Finally, good news from West Africa concerning the deadly Ebola outbreak. Medical officials from the United Nations recently announced there are only five active cases of Ebola remaining in Liberia, and Medical Xpress described the announcement as the “clearest sign” that the outbreak of the virus in Liberia is about to see an end.
After months of struggle with history’s deadliest Ebola epidemic — last year, more than 9,000 deaths in West Africa were blamed on Ebola — medical workers are finally close to actually achieving control over the current outbreak of the disease, which has incessantly plagued the impoverished African nation for the past few months.
Bloomberg reported that Liberia has been one of the hardest hit countries in the disease-affected region, and family after family has been mercilessly destroyed. Patient zero — a two-year-old boy who lived near the Liberian border in neighboring Guinea before he died — was one of four members of his family who died from the lethal disease. Only the father survived.
The World Health Organization confirms that the last five cases of Ebola in Liberia are under constant observation, with patients currently receiving treatment from experienced medical workers. Lisa White, a spokeswoman for the UN Mission for Ebola Emergency Response, urged residents and workers alike to remain vigilant “to make sure the good trend continues.”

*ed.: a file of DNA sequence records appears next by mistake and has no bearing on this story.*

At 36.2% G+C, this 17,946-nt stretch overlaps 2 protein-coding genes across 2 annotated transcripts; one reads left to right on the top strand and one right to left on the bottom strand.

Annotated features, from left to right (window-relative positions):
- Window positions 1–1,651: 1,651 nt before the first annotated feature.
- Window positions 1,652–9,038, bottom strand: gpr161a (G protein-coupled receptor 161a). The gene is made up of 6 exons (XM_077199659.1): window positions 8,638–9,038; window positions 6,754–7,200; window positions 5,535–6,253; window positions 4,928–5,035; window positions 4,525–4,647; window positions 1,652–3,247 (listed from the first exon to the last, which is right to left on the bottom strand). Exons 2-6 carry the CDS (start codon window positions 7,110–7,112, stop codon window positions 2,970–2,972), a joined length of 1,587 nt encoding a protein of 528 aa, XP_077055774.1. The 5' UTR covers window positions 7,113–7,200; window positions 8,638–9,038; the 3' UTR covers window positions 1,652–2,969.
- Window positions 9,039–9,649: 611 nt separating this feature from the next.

Despite the significant decline in Ebola cases in Liberia, WHO’s Bruce Aylward, assistant director-general of the organization, reminded volunteers not to be complacent due to the positive numbers. He had also urged workers to remain as active in campaigning against the disease as before.
Speaking to reporters in Geneva, Switzerland, Aylward said, “We are still in a very, very dangerous situation with this virus. Especially now… that we are heading into the rainy season very, very soon. That’s going to hit us in April, May, and that will make the response that much more complicated.”
Earlier this month, TIME reported on predictions made by scientists from the University of Georgia, who marked June 2015 as the end point of the Liberian Ebola epidemic. Scientists based their model of prediction on previous outbreaks, as well as statistical probabilities of the disease scattering to health workers, family members of the infected and those who participated in burying the previously infected.
The predictions, first seen as ambitious by some, may have actually over-extended the Liberian epidemic’s time span in their projections as the numbers of the infected have seen a significant decrease in the country over the past few weeks.
[Images from Indiatvnews.com and European Commission DG/Flickr]